I recently heard a lecture about eating disorders and the brain.  I learned that people with anorexia are one of the only sub-groups who will consistently choose to delay immediate gratification in favor a long-term, more desirable reward.  They have over-active cognitive circuits, which contribute to their enhanced ability to inhibit rewards. They do not physiologically experience pleasure or rewards the same way others do.  This can be experienced as not being excited when you receive an “A” on a test because it was not an “A+.” Or if it was an A+, it is not a big deal because the test was too easy (inhibition of the reward).  We describe this as perfectionism – a trait often seen in both gifted and eating-disordered individuals.  These traits appear to be hard-wired in the brain and are not easily altered. Eating disorders may be the destructive extremes of perfectionism and the ability to delay gratification.
A common saying to describe the stuck, narrow focus people often experience in life is “not being able to see the forest through the trees.”  The over-inhibited individual is not interested in the trees at all, but instead is focused on the thought of a more fulfilling forest.  The trees instead become limiting and the source of confusion and isolation.  The eating disorder promises a world where the individual can escape the mundane, ordinary, flawed maze of proverbial trees for the hope of a beautiful, perfect forest of greatness, by paradoxically having you narrow your focus on only the tree immediately in front of you.  The task then becomes to simultaneously broaden and narrow your focus.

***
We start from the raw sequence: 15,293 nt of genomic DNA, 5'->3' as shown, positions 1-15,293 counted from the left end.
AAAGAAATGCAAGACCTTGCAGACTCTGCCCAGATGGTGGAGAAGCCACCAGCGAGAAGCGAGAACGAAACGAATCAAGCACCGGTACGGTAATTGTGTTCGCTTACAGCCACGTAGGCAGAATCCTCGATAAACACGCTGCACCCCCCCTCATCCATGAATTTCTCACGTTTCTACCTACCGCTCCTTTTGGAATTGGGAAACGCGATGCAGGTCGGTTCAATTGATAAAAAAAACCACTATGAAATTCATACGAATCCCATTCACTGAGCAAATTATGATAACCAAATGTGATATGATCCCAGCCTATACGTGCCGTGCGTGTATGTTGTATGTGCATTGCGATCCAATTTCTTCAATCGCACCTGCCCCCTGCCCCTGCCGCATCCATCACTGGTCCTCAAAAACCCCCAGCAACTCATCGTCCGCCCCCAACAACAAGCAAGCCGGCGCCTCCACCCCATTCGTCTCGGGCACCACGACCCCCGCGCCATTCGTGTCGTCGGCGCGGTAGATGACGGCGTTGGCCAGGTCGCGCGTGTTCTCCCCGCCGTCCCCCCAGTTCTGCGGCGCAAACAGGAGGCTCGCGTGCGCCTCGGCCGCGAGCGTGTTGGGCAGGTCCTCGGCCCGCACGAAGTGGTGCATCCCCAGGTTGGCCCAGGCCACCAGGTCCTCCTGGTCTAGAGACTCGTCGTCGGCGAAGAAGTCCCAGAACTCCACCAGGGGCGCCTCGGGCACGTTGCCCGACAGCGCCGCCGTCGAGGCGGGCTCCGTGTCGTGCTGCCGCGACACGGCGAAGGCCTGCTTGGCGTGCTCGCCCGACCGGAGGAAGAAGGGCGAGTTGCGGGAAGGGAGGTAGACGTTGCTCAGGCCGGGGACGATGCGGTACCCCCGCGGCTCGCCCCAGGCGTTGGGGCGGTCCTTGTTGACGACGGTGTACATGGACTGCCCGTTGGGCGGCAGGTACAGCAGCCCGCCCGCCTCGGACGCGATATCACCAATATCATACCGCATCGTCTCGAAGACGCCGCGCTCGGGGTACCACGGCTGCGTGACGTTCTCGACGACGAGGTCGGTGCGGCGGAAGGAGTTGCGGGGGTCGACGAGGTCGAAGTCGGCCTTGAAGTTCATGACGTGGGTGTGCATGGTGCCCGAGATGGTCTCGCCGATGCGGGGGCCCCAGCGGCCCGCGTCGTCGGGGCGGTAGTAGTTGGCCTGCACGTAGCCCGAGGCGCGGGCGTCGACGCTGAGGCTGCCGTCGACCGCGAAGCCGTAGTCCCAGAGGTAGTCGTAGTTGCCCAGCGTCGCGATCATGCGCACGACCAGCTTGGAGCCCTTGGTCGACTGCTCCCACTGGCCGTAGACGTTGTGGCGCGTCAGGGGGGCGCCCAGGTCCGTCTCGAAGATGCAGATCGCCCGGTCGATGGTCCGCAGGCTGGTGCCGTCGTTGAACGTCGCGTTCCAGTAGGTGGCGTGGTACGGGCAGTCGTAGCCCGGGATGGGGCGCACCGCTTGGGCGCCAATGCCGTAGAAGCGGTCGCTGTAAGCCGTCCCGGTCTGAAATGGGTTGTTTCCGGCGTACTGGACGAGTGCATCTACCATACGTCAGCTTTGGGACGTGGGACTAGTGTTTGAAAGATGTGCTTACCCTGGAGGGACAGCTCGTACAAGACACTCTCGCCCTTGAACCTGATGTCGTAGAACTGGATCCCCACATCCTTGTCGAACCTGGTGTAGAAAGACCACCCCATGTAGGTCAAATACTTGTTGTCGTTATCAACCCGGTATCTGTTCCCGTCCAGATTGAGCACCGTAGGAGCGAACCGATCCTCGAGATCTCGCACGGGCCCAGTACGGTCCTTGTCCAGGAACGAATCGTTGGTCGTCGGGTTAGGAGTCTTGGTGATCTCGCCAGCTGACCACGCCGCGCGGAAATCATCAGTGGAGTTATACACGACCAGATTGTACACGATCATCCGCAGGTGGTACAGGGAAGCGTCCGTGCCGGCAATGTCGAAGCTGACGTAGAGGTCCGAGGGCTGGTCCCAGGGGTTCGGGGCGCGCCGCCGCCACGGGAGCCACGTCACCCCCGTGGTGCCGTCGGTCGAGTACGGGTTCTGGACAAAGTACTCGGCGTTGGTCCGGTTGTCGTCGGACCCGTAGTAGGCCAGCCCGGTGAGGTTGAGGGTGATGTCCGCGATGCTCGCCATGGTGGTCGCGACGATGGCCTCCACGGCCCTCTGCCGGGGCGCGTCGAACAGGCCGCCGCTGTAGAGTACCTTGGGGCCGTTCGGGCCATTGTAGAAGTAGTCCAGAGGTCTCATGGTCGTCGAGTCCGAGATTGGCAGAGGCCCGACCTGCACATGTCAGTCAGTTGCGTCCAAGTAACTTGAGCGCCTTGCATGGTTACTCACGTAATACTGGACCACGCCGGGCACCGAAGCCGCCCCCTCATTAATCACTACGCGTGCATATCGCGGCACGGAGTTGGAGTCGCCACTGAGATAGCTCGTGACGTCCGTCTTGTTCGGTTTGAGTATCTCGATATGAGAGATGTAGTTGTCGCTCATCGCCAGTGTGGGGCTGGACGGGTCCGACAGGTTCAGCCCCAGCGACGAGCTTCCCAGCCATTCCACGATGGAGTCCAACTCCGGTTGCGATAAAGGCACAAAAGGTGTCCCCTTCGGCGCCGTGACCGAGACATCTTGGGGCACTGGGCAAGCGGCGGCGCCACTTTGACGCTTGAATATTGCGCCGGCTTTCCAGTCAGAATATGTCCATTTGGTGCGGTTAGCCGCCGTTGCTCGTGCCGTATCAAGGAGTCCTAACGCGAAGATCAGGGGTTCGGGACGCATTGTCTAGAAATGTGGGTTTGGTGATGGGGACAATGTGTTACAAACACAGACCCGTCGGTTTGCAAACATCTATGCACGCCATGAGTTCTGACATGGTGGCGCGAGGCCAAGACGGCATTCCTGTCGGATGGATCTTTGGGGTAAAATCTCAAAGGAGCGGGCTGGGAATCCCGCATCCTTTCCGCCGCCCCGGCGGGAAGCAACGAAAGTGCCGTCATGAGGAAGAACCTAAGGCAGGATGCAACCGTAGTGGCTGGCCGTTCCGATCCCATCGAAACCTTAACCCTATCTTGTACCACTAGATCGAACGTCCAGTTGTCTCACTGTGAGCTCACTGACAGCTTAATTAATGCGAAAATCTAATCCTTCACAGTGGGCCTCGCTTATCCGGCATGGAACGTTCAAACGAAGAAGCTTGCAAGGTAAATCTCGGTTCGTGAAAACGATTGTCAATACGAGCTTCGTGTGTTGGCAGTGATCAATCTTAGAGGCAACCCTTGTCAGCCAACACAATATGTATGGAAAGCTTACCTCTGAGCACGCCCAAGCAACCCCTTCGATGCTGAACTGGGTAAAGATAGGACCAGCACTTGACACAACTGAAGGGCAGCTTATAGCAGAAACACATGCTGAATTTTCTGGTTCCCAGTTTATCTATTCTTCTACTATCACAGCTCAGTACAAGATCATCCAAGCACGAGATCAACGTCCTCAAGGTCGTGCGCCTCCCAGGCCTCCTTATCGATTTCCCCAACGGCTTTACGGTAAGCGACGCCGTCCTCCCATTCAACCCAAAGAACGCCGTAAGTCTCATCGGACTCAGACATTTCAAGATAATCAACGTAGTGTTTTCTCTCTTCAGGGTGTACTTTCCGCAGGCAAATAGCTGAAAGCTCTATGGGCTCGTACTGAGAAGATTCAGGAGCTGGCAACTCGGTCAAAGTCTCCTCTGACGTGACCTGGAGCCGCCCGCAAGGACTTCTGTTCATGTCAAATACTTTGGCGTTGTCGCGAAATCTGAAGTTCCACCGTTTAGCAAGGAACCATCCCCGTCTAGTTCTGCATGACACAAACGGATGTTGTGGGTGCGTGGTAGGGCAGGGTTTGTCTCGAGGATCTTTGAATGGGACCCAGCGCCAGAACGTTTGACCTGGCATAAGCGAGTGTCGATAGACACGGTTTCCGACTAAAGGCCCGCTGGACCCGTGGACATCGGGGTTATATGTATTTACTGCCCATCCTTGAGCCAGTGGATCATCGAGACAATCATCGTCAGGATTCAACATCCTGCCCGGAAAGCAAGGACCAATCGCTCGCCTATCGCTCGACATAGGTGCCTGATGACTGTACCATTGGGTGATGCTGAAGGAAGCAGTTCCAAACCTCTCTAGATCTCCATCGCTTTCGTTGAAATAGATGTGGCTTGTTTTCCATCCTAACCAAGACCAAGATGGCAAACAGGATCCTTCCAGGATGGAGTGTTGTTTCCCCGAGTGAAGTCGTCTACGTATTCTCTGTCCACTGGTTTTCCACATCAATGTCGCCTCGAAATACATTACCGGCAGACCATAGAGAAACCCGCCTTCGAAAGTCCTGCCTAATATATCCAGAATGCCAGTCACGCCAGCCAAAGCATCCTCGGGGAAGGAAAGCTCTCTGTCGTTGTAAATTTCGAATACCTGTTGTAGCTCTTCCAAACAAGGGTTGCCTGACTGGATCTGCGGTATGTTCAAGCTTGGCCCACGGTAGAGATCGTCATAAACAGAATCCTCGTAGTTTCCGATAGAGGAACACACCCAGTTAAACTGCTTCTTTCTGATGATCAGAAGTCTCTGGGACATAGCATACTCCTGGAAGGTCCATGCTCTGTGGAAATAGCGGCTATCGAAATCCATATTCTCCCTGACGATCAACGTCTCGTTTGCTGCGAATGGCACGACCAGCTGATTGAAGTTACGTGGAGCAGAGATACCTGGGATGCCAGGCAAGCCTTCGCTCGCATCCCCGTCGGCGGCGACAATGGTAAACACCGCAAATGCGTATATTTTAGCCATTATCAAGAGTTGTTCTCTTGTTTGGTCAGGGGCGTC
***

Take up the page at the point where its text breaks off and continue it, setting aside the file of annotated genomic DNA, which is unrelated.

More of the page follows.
Recognizing, accepting and understanding giftedness can be essential to the healing process of a gifted young person with an eating disorder.  Treatment that takes giftedness into account focuses on how to help these individuals better adapt to their internal world and their unique way of processing the world. Their giftedness may not be wholly adaptable to society’s rules. Understanding that the gifted mind is so much more than just intellect provides the context for how we might be able to help young people find this balance and achieve an inner peace with the gifts they have been given.
Mindy Solomon

Dr. Mindy Solomon is a child clinical psychologist with 15 years of experience working with children, adolescents and families.  She is originally from Los Angeles, California and moved to Colorado 9 years ago where she began working with gifted youth at the Gifted Development Center. She currently works at Children's Hospital Colorado as the Clinical Program Director of the Eating Disorders Program and holds an Assistant Professor faculty position at the University of Colorado, Denver.  She is an active board member of the International Studies for Advanced Development.  She lives with her husband and 2 daughters (ages 3.5 & 6) in Denver, CO.